21st Century Drone Meets a 19th Century Clock

Museum staff use a drone to understand conservation issues on a 19th- century tower clock.

Back in February, volunteer Jim Anderson was interviewed for an article about the work he and another volunteer, Bill Michael, were doing on the Museum’s 1857 tower clock located in the Greenmanville Church. You can see that article¬†here. In it, Jim talks of the challenges the two men faced in repairing the mechanism that runs the four separate clock faces, one for each face of the tower. While Jim and Bill have worked wonders with the clock, they still face a few challenges to keep the clock running regularly.

One issue that raises its ugly head on occasion is the fact that the clock stops before the regular rewinding because of a problem with hands on one of the faces binding. Because the problem seems to be on the exterior of the building, and the building is quite high, the two decided to contact our Film and Video crew to help troubleshoot the matter. That’s right, film and video. You see, Dan Harvison and Brandon Morgan, the creative team that shoots and produces much of the Museum’s programs, have been trained in operating a drone for their work. In order to get some good shots of the clock hands to see how they are attached on the outside of the building, Dan was asked to pilot the mosquito-sounding drone close enough to the tower to try and get appropriately detailed images to analyze the problem. Once the issues are identified, someone will still need to get in a lift and take their tools up to do the job, but our hope is that we will only need to employ the bucket lift once, rather than twice. See some¬†images of the shooting below.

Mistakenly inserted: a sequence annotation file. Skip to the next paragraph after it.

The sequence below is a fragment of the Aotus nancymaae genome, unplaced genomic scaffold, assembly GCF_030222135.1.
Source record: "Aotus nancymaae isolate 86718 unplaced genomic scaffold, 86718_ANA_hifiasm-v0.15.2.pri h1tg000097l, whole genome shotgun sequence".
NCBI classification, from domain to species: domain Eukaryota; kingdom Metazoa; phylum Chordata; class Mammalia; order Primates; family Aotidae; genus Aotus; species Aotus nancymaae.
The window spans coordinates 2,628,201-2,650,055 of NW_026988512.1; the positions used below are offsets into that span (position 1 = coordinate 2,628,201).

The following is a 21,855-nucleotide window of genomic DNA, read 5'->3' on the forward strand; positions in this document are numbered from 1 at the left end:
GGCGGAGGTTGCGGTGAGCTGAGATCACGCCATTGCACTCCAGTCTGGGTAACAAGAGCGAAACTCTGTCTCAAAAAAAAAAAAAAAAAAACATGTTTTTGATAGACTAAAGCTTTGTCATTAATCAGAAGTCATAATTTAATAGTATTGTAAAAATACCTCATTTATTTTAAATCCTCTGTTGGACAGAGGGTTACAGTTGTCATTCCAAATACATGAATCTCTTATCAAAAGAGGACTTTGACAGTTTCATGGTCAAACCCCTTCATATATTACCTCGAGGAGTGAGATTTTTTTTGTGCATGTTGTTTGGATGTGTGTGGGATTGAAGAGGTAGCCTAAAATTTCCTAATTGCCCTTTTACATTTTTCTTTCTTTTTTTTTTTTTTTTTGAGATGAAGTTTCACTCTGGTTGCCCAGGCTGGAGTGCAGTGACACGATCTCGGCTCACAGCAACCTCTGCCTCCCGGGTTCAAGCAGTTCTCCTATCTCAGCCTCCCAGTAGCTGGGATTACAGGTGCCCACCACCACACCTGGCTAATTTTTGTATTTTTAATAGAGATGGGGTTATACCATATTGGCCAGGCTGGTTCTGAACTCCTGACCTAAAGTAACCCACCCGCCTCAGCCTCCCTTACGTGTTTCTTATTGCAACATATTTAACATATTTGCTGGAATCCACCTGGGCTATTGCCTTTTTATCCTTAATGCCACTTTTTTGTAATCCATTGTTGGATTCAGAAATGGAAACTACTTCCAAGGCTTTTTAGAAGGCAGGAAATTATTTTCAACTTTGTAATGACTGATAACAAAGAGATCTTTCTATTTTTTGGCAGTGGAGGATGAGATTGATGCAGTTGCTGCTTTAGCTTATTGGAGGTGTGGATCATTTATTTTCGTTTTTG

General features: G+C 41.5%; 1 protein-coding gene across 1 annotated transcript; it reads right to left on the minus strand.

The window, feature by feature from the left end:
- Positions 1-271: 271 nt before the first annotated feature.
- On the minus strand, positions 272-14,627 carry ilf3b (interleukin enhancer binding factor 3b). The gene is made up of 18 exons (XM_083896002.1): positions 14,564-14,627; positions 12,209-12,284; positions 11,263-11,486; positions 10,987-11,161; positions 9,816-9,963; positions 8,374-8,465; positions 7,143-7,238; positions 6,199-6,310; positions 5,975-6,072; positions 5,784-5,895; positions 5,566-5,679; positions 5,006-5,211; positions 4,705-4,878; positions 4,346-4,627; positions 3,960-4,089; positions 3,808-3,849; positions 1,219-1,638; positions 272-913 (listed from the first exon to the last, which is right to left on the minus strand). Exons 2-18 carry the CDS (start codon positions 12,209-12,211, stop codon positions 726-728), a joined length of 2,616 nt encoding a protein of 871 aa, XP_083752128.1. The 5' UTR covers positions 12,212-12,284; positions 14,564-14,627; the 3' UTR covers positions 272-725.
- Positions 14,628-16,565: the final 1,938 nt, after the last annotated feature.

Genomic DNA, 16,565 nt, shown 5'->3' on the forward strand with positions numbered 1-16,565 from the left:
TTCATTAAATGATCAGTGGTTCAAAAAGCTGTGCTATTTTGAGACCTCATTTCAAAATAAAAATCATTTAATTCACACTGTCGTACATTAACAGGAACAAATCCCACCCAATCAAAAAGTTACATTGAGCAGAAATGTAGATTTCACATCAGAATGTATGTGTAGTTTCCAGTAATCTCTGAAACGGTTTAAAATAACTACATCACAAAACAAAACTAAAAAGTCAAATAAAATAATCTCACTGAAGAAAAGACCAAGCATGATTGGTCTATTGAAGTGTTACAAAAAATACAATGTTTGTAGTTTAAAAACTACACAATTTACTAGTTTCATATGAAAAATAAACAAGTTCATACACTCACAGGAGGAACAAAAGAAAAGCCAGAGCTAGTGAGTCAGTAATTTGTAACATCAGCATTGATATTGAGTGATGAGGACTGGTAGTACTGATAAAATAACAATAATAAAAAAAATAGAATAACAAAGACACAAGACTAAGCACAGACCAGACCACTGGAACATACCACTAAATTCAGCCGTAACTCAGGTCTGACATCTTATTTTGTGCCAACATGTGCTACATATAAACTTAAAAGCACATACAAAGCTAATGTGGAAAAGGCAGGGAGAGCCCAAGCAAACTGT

Dan Harvison operates the drone under the watchful eyes of Anderson, Michael and O’Pecko.
The drone moves in for a close-up of the east clock face.